WCS: The Escape of Elephant Poaching Suspects from Niassa National Reserve Only Sparks More Determination to Stop the Criminals

Niassa National Reserve, Mozambique, Nov. 7, 2014
The following statement was released today by the Wildlife Conservation Society concerning the escape of two suspected elephant poachers. The poachers escaped on Oct. 27th from a Mecula police station. The suspects, arrested with guns and ammunition in their possession, were to be prosecuted under a stricter law which would lead to jail time.

WCS President and CEO Cristian Samper:
"After recently returning from Niassa and seeing first-hand the slaughter of elephants by poachers, we are tremendously disappointed that the suspects escaped but we are not discouraged. We know the Mozambican Government is increasing all its efforts -- in the field and in the courts -- to stop the poaching. We also know that Mozambican officials are not alone in their efforts. Other governments, including the United States and the United Kingdom are joining forces. This is a global crisis and needs a global response."

Alastair Nelson, Director of the WCS Mozambique Program:
"It was pivotal when these suspects were apprehended on Sept. 22. Their names have been linked with elephant poaching in Niassa and the Selous for years - they move freely across the border with Tanzania. They were arrested by a joint operation of partners including Niassa Reserve scouts from WCS and the Ministry of Tourism, supported by the new branch of the Mozambican police in charge of environmental crimes, and with central involvement of scouts from the Luwire tourism concession. As co-managers of the reserve with the government, WCS will continue to work with all our partners to stop the killing of elephants with joint operations to arrest poachers. This escape is a frustration, but it serves to make us, and all of our partners, more determined. The new law in Mozambique is a tremendous step forward and we mustn't lose momentum. True to the spirit of the rule of law an investigation into the events of the night of the escape must be held, and any irregularities must be punished. The elephant poaching crisis in Mozambique is dire. We are losing five elephants per day across the country to organized criminals who are negatively impacting Mozambique's development, and governance and security across the whole region. We are here to work with all partners and support the Government of Mozambique in stopping this tragic loss of life, of development potential, and of national heritage."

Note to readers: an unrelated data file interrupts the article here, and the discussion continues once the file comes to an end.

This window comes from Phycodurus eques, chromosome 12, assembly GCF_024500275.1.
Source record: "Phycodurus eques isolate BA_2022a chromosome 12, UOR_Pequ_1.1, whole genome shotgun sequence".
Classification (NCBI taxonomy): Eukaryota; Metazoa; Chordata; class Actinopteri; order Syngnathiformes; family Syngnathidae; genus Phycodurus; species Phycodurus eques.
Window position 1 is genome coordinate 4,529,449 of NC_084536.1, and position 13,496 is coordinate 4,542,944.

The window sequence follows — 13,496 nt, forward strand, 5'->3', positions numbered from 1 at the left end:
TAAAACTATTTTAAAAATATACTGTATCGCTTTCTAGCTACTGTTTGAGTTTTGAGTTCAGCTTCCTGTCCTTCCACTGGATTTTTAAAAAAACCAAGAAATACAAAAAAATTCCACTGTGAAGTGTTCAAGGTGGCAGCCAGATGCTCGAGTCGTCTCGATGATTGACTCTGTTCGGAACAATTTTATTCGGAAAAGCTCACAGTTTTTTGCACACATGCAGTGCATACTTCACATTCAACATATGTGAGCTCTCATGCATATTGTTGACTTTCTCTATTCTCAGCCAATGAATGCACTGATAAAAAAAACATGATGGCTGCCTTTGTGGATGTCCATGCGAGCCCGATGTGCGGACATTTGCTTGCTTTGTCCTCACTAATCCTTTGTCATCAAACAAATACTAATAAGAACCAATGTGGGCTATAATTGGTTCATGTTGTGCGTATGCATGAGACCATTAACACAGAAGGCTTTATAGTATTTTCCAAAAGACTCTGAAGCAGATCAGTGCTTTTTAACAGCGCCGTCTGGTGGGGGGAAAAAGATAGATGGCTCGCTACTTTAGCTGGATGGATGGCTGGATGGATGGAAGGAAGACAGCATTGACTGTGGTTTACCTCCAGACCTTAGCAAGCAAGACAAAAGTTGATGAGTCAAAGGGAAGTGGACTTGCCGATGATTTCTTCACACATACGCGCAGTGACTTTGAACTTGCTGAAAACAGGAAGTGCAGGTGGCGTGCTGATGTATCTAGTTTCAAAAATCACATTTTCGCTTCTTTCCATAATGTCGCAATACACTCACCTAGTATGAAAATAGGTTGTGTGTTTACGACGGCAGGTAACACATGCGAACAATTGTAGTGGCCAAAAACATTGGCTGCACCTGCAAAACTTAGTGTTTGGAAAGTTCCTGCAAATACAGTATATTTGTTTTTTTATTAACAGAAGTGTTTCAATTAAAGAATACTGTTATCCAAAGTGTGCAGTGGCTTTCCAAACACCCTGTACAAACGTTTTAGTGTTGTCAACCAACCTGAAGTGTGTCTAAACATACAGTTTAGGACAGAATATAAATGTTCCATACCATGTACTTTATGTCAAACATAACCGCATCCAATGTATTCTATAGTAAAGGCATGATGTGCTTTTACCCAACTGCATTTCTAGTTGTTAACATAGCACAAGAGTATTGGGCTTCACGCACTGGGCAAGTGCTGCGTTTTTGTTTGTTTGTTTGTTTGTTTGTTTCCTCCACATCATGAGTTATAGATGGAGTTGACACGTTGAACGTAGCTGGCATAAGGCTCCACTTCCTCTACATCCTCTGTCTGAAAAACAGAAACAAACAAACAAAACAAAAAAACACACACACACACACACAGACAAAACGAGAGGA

Background on Niassa National Reserve:
Spanning 42,000 square kilometers (more than 16,000 square miles), Niassa National Reserve is twice as large as world famous Kruger Park in South Africa and approximately the same size as the country of Denmark. It is home to lions, leopards, buffalo, sable antelope, African wild dogs and (in 2011) some 12,000 elephants, Mozambique's largest population of elephants and one of the largest remaining populations in Africa.

STEPHEN SAUTNER: (1-718-220-3682; ssautner@wcs.org)
JOHN DELANEY: (1-718-220-3275; jdelaney@wcs.org)
Wildlife Conservation Society (WCS)
MISSION: WCS saves wildlife and wild places worldwide through science, conservation action, education, and inspiring people to value nature. VISION: WCS envisions a world where wildlife thrives in healthy lands and seas, valued by societies that embrace and benefit from the diversity and integrity of life on earth. To achieve our mission, WCS, based at the Bronx Zoo, harnesses the power of its Global Conservation Program in more than 60 nations and in all the world's oceans and its five wildlife parks in New York City, visited by 4 million people annually. WCS combines its expertise in the field, zoos, and aquarium to achieve its conservation mission. Visit: www.wcs.org; http://www.facebook.com/TheWCS ; http://www.youtube.com/user/WCSMedia Follow: @thewcs.